Deripaska's defense to fight back over Rusal stake
MOSCOW/LONDON, July 12 - RAPSI. Rusal aluminum giant owner Oleg Deripaska will begin responding on Thursday to Mikhail Cherney's claims for compensation for his role in the aluminum business in the 1990s.
Deripaska is represented by Tom Beazley QC of the renowned Blackstone Chambers, a top-10 set of barristers chambers in terms of profit-making. According to The Lawyer, the chambers annual turnover was estimated at 42.4 million pounds in 2011.
Judging from Beazley's CV, he took part in a number of major legal battles involving Russian companies. He represented Rusal in London, in the BVI and in international disputes over the Tajik aluminium plant.
In the Neuman case Beazley also represented the defendants, accused by Cherney of fraud. Sources close to the process say this is no coincidence.
Deripaska's defense is expected to be based substantially on evidence of Cherney's criminal background and his connections to organized crime, while Cherney's lawyers insist on their client's full-fledged partnership with Deripaska, which entitles him to a stake in Rusal owner's business.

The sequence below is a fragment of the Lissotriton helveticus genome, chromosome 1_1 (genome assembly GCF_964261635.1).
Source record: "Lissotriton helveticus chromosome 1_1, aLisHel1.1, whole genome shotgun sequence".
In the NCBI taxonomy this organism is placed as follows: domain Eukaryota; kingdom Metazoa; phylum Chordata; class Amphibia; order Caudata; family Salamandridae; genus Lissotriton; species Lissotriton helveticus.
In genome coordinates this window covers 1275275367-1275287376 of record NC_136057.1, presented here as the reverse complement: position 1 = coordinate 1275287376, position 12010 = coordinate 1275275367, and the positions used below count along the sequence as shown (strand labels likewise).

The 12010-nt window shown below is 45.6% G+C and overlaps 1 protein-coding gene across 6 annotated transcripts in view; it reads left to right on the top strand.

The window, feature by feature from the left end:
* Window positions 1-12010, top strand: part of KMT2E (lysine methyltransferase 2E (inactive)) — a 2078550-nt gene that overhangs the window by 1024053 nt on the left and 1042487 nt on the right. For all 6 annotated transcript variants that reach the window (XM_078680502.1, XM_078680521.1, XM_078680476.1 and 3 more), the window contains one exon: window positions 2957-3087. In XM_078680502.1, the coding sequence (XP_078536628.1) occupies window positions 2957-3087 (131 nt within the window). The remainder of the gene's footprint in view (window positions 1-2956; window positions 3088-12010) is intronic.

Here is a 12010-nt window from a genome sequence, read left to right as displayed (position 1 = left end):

Deripaska's lawyers are likely to claim that Cherney knowingly provided the court with false information during the pretrial preparations. They may seek to prove their accusations through Cherney's allegations that Deripaska was a poor student unable to finance his business independently at the time of their acquaintance, although he was a successful businessman.
Beazley will take the floor after Mark Howard QC of the equally competent Brick Court Chambers, which is representing Cherney.
Previously, Howard represented Roman Abramiovich in his dispute with Yugraneft.
Howard has presented to the court the crux of Cherney's claims, as well as the story of how they met and started a joint business. He has promised to prove all the discrepancies noted in the defendant's testimony and to bring witnesses to the trial to testify to their business partnership.
Cherney seeks 20 percent of RUSAL, alleging that he signed an agreement in 2001 to transfer a block of company shares into trust management, which Deripaska had repay in 3-5 years.